Estimated read time : 4 minutes
So many educational institutions have been in the spotlight recently for all the wrong reasons. Molestation, rape, and violence against children are increasingly coming to the surface. Every time such incidents are reported, it puts the spotlight on ‘good touch and bad touch’ and the role of Child Care centres and schools in dealing with it.
Any responsible and professionally managed child care centre or play school will introduce the concept of good touch or bad touch to children upwards of three years of age. But their responsibility does not end there. Despite all the discussions and educative programs, children are sometimes unable to differentiate between a genuinely affectionate touch and a potentially dangerous one. The challenge for the child care service provider lies in being sensitive, without being anxious. Because anxiety clouds judgment and takes away clarity. While being sensitive to the concerns of the parents helps deal with this delicate matter with empathy.
Touch is the best response and expression of love and care. For infants and toddlers, a loving touch can work wonders – it soothes, it assures and it gives a sense of security. But there is always that line between what is acceptable and what is not. It is every caregiver and educator’s toughest challenge – to instil a sense of security without giving any scope for anxiety or alarm. child care centres, where children spend long hours away from their family eating, sleeping, changing and often after school hours, need to be extra vigilant. They need to ensure complete transparency when it comes to monitoring the children. In fact, most parents who are hesitant to sign up for day care, have a deep – seated fear of exposing their children to potential perverts, even in some of the most reputed places.
Here is a checklist that parents can use while selecting a childcare provider:
Does the centre have a sense of openness in the way the rooms are laid out? Every room should have large windows so that children and their caregivers can be constantly monitored and seen from outside. Fewer dimly lit nooks and corners, and more visibly open spaces, even indoors should be the norm.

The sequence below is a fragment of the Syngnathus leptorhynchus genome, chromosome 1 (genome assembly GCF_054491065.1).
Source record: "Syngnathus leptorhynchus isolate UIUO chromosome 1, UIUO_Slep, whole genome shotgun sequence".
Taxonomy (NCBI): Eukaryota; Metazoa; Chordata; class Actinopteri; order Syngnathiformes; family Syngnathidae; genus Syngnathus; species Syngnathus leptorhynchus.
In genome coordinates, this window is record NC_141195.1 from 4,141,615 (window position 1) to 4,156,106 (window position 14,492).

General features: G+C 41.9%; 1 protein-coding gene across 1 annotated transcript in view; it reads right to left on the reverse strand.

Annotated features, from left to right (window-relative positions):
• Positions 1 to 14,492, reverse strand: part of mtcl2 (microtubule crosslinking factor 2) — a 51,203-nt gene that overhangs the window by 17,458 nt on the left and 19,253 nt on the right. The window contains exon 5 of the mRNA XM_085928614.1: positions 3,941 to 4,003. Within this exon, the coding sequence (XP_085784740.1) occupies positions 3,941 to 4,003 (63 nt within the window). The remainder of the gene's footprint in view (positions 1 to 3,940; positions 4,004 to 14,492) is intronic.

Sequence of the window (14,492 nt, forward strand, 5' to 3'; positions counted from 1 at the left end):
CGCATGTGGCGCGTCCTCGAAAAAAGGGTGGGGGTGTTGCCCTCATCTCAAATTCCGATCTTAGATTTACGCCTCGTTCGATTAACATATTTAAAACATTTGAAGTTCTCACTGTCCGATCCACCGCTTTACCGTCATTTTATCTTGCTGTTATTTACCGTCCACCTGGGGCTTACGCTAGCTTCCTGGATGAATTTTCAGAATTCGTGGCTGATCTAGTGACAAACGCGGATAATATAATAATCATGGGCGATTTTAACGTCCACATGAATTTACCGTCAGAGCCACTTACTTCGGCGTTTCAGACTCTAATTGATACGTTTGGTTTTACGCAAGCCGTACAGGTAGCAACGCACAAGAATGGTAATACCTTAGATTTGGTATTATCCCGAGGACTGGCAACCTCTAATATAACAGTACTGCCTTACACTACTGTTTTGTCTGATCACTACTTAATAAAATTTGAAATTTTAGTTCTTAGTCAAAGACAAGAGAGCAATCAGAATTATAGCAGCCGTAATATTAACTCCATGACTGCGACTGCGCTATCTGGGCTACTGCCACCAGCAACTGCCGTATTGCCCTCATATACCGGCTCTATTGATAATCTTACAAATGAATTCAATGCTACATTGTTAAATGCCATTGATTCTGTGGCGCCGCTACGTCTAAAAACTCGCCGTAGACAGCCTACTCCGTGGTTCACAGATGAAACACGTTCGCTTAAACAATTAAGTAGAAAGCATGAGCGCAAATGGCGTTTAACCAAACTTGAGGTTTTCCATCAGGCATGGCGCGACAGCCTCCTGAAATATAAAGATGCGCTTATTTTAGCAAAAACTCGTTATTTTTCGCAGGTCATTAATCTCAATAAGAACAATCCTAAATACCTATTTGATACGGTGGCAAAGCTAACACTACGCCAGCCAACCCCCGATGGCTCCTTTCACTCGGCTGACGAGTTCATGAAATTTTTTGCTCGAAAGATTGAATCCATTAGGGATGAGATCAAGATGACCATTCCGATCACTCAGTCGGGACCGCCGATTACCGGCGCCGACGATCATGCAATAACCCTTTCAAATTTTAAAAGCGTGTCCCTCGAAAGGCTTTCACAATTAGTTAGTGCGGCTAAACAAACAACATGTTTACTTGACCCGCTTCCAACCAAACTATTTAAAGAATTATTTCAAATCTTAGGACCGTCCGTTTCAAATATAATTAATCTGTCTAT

Every inch of the centre where children have access, should be monitored by CCTV cameras. Live streaming from the areas where the child performs activities, the dining area, sleeping areas, play areas should be made available to the parents.
Look out for schools that encourage children to develop buddy groups and know who all can be considered a part of a safe circle. If they are unhappy or troubled, they can always speak to a mother, father, grandparent or teacher.
Some play schools even share ‘No touch live videos and talk shows’ to help parents and children recognize a good touch or bad touch. Visual examples help kids understand better.
The quality of the staff, their training and ability to handle delicate situations can only be assessed after face to face interactions. Do not go by the brochures. See for yourself. The adult-child ratio is another key parameter for making your decision.
According to family counselor Dr Kanchan Gurtu: “Even if parents feel bad about exposing young children to the concept of sexual harassment, teaching them about good and bad touch is essential these days. Studies show if we can sensitize our kids about sexual advances during childhood, they grow up to be confident and emotionally strong.” But he also puts in a cautionary note: “Never create a situation where a child starts viewing every man approaching as an intruder or interpreting every touch as a bad touch.”
A safe environment for children can be created only when all stakeholders in a child’s well-being – parents, educators, care givers, employers – acknowledge the criticality of working with the right people in the right kind of physical space.